by Seth Williamson
The following review appears in the December 7, 2009 edition of The Roanoke Times
When they arrived for Sunday’s performance of “Messiah” by the Roanoke Symphony Orchestra and Chorus, Shaftman Performance Hall concertgoers may have wondered why most of the orchestra was late.
As the downbeat neared, it became obvious that music director and conductor David Stewart Wiley had decided to go with a much smaller complement of players than is heard in most professional performances of Handel’s great oratorio. Onstage before a nearly sold-out house was a string quintet, plus two flutes, two trumpets, a bassoon, a harpsichord and a timpani. Could such a small chamber ensemble match the voices of the 70-odd symphony chorus members, which included members of the Liberty University Chamber Singers?
They did better than I thought they could. In fact, even though this performance of Parts I and III was not authentically scaled to pass muster from early-performance experts, it rose at moments to unmistakable grandeur. It didn’t hurt to have a full set of good vocal soloists. Soprano Adelaide Muir Trombetta, alto Tara Bouknight, tenor John Hugo (who is the RSO’s chorus master) and bass Wayne Kompelien (who directs the Liberty University Chamber Singers) were evenly matched and sang beautifully together.
Trombetta and Bouknight were better than good. Trombetta, who was stunning in a red gown, had a sweet purity of tone and a cleanness and accuracy to her vocal ornamentation that was a delight to hear. Bouknight, who lives in Franklin County, did a richly detailed and gorgeous job every time she opened her mouth, especially with the lovely “He Shall Feed His Flock.” Hugo and Kompelien were not as distinctive but turned in satisfactory performances.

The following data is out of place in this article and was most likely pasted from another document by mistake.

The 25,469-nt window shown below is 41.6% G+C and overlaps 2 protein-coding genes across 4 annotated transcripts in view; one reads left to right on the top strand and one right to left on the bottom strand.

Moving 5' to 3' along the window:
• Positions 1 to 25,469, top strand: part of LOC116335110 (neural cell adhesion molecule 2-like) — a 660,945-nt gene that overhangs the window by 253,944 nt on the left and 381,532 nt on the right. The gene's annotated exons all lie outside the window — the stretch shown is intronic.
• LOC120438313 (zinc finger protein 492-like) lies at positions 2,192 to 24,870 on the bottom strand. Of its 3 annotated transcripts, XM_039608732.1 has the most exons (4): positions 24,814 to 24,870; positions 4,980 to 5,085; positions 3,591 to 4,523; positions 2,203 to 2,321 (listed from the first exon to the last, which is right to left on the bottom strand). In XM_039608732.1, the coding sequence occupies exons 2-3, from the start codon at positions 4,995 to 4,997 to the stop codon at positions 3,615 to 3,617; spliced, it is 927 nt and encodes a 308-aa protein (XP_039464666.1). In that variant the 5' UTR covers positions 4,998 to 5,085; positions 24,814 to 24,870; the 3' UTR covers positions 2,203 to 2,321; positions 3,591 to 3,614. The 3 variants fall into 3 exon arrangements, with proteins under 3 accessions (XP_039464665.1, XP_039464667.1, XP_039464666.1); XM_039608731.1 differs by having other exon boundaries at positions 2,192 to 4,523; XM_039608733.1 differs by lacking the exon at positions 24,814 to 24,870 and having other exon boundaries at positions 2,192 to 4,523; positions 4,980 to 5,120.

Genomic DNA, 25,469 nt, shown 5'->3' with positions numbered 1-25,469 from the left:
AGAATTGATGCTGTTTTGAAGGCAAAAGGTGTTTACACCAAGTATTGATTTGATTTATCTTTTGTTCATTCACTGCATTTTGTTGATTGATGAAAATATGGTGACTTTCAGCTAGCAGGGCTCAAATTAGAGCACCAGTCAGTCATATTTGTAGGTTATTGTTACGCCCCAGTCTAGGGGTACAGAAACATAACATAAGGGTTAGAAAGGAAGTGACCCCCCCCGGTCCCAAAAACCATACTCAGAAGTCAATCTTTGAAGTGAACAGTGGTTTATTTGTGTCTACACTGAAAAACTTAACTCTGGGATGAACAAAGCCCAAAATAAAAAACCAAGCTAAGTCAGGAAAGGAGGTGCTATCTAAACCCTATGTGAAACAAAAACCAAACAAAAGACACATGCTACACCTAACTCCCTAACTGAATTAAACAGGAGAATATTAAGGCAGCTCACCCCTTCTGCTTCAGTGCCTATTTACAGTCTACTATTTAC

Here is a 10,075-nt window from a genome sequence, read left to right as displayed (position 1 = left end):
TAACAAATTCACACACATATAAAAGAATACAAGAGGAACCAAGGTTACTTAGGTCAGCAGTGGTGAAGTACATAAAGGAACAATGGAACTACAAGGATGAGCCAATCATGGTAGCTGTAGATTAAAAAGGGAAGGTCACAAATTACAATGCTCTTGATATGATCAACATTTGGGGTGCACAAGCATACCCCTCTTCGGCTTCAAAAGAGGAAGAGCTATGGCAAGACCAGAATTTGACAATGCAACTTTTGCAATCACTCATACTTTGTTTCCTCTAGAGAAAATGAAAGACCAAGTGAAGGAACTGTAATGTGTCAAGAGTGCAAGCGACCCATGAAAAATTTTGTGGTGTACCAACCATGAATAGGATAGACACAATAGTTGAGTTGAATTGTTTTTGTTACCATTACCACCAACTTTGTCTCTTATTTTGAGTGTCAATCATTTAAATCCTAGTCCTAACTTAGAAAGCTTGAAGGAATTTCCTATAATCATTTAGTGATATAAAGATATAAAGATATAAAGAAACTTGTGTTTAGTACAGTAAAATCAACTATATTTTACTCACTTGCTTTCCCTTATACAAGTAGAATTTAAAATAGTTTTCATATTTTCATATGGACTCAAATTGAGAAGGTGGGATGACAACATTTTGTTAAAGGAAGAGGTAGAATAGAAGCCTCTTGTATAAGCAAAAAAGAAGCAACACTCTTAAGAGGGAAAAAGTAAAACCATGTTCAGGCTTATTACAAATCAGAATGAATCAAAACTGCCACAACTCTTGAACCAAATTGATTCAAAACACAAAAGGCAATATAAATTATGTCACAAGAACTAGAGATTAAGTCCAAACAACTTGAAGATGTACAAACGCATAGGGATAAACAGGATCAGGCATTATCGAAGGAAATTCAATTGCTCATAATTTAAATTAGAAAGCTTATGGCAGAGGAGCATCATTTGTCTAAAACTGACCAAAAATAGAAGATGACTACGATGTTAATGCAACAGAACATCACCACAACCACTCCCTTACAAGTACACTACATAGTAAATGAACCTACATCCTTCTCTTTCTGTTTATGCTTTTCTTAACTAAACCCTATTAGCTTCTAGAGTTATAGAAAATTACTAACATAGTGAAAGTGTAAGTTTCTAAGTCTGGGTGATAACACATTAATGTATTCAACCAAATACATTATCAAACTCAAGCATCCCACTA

The big star in any performance of “Messiah” is and should be the chorus. The RSO’s chorus and Kompelien’s Liberty University singers did not disappoint. They displayed a light touch with contrapuntal sections such as “For Unto Us a Child is Born.” Even better, their choral diction was close to perfect and easily understandable to the back of the hall. Hugo and Kompelien deserve congratulations for training such a fine group of singers.
Wiley’s tempos for the choruses were mostly lively. His light touch with the choruses made it easier to believe there was a full orchestra out front. In fact, the final “Amen” of the final chorus “Worthy is the Lamb” was among the most noble and gravely beautiful performances in recent memory from these players and singers.
After that dramatic fi nale, the Shaftman Hall crowd responded with shouts of bravo and a standing ovation.
Seth Williamson produces “Morning Classics” and “Back Roads & Blue Highways” on public radio station WVTF (89.1 FM) in Roanoke.